Michael Lewis has a new book out called Flash Boys. Imagine yourself looking over some clothes, say, at a large departmental store. You check the price tags and select the jacket that you want. You take it up to the counter only to discover that the price has been jacked up after you showed interest in it! The store clerk tells you that someone else watching on a camera saw your interest and bought it just before you got up to the counter. That person is willing to sell it on to you for $5.00 extra. This is essentially the story that Lewis tells.
Lewis tells how we place an order on Wall Street and before our order can be executed someone else steps in with a faster computer, buys the shares at our price and then sells them to us at a higher price. All this has been happening without our knowledge in what insiders call a dark pool and is thanks to computer-driven high-frequency trading.
He tells the story of how Brad Katsuyama, Ronan Ryan, Rob Park and a handful of other young men and women have created a stock exchange called IEX where our buy or sell orders will be executed in a fair and transparent way. Essentially, we won’t have to deal with prices being switched. In my book, these young people are following the golden rule. And, fortunately for us, the new exchange appears to be a success.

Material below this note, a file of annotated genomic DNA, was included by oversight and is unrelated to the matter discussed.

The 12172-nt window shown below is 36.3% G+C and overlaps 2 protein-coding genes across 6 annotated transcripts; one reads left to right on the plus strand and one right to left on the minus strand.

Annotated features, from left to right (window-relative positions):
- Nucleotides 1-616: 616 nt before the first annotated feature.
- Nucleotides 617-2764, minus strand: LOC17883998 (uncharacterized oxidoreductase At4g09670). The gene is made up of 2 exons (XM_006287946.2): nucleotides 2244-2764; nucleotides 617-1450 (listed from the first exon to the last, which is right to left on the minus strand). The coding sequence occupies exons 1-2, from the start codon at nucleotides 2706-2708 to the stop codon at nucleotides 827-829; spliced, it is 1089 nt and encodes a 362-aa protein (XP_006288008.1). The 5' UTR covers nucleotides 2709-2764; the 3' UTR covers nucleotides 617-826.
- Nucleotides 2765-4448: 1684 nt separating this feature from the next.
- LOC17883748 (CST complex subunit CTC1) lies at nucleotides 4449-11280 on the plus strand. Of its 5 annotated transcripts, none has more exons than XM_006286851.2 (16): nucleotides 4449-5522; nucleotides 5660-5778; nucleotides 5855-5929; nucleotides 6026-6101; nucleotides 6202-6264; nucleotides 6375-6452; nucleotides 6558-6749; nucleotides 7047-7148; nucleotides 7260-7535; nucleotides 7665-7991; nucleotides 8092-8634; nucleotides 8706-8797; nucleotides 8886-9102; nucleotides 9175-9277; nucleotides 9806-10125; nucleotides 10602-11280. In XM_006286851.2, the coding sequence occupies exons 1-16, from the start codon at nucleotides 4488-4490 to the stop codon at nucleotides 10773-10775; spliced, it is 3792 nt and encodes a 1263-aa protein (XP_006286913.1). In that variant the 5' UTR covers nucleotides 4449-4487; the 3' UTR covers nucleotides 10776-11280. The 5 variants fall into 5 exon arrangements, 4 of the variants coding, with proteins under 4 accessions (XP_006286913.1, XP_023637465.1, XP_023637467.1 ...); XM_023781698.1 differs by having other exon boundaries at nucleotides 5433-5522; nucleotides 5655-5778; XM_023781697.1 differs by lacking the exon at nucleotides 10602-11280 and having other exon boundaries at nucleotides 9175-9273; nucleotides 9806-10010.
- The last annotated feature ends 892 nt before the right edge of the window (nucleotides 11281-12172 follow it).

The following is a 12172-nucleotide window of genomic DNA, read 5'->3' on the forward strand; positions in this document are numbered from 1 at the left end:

Lewis has adapted his book into a New York Times magazine article (http://nyti.ms/1hSSZXu) from which I quote: “The deep problem with the system was a kind of moral inertia. So long as it served the narrow self-interests of everyone inside it, no one on the inside would ever seek to change it, no matter how corrupt or sinister it became.” That is until Brad Katsuyama decided to step up and do something about it proving once again that one individual can make a difference.
The fun technological twist to this story is that to achieve a fair exchange IEX has had to slow the traders down. They have done this by wrapping 38 miles of optical cable in a box and requiring the buy-sell signal to traverse those 38 miles first! That slows things down to five instead of one millisecond. Ah, the new world.